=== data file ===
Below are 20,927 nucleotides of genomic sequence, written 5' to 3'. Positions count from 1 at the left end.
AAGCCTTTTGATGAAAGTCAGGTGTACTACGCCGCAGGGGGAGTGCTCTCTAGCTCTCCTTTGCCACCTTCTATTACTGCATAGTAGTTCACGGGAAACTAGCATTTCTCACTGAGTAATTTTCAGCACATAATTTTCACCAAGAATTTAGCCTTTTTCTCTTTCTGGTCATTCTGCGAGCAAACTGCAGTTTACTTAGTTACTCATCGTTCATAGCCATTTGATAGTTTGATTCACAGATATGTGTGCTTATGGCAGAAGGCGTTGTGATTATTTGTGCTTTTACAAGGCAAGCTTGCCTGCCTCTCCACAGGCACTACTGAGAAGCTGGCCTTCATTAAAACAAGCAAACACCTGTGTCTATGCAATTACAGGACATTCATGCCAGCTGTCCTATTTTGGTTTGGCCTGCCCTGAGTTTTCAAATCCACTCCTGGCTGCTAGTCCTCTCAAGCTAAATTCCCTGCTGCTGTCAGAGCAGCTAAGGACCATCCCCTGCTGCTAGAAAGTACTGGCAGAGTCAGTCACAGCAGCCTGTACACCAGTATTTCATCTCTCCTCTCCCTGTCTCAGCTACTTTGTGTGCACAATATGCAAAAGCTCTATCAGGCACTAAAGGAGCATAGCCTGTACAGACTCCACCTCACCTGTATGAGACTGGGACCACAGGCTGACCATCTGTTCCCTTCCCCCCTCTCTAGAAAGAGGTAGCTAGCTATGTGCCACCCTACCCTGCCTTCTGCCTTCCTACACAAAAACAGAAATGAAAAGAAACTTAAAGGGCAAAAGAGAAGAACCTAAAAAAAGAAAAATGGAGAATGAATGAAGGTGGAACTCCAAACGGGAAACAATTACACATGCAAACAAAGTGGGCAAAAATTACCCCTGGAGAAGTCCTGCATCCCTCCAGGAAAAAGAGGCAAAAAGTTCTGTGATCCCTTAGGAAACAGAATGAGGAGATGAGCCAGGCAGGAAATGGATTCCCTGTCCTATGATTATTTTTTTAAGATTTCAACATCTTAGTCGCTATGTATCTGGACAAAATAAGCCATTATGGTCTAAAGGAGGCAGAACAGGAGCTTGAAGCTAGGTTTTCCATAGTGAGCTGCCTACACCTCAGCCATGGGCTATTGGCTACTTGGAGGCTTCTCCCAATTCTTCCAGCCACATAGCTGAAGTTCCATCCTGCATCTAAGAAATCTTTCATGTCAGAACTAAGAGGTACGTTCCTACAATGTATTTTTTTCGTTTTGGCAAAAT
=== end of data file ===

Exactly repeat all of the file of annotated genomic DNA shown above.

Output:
Below are 20,927 nucleotides of genomic sequence, written 5' to 3'. Positions count from 1 at the left end.
AAGCCTTTTGATGAAAGTCAGGTGTACTACGCCGCAGGGGGAGTGCTCTCTAGCTCTCCTTTGCCACCTTCTATTACTGCATAGTAGTTCACGGGAAACTAGCATTTCTCACTGAGTAATTTTCAGCACATAATTTTCACCAAGAATTTAGCCTTTTTCTCTTTCTGGTCATTCTGCGAGCAAACTGCAGTTTACTTAGTTACTCATCGTTCATAGCCATTTGATAGTTTGATTCACAGATATGTGTGCTTATGGCAGAAGGCGTTGTGATTATTTGTGCTTTTACAAGGCAAGCTTGCCTGCCTCTCCACAGGCACTACTGAGAAGCTGGCCTTCATTAAAACAAGCAAACACCTGTGTCTATGCAATTACAGGACATTCATGCCAGCTGTCCTATTTTGGTTTGGCCTGCCCTGAGTTTTCAAATCCACTCCTGGCTGCTAGTCCTCTCAAGCTAAATTCCCTGCTGCTGTCAGAGCAGCTAAGGACCATCCCCTGCTGCTAGAAAGTACTGGCAGAGTCAGTCACAGCAGCCTGTACACCAGTATTTCATCTCTCCTCTCCCTGTCTCAGCTACTTTGTGTGCACAATATGCAAAAGCTCTATCAGGCACTAAAGGAGCATAGCCTGTACAGACTCCACCTCACCTGTATGAGACTGGGACCACAGGCTGACCATCTGTTCCCTTCCCCCCTCTCTAGAAAGAGGTAGCTAGCTATGTGCCACCCTACCCTGCCTTCTGCCTTCCTACACAAAAACAGAAATGAAAAGAAACTTAAAGGGCAAAAGAGAAGAACCTAAAAAAAGAAAAATGGAGAATGAATGAAGGTGGAACTCCAAACGGGAAACAATTACACATGCAAACAAAGTGGGCAAAAATTACCCCTGGAGAAGTCCTGCATCCCTCCAGGAAAAAGAGGCAAAAAGTTCTGTGATCCCTTAGGAAACAGAATGAGGAGATGAGCCAGGCAGGAAATGGATTCCCTGTCCTATGATTATTTTTTTAAGATTTCAACATCTTAGTCGCTATGTATCTGGACAAAATAAGCCATTATGGTCTAAAGGAGGCAGAACAGGAGCTTGAAGCTAGGTTTTCCATAGTGAGCTGCCTACACCTCAGCCATGGGCTATTGGCTACTTGGAGGCTTCTCCCAATTCTTCCAGCCACATAGCTGAAGTTCCATCCTGCATCTAAGAAATCTTTCATGTCAGAACTAAGAGGTACGTTCCTACAATGTATTTTTTTCGTTTTGGCAAAAT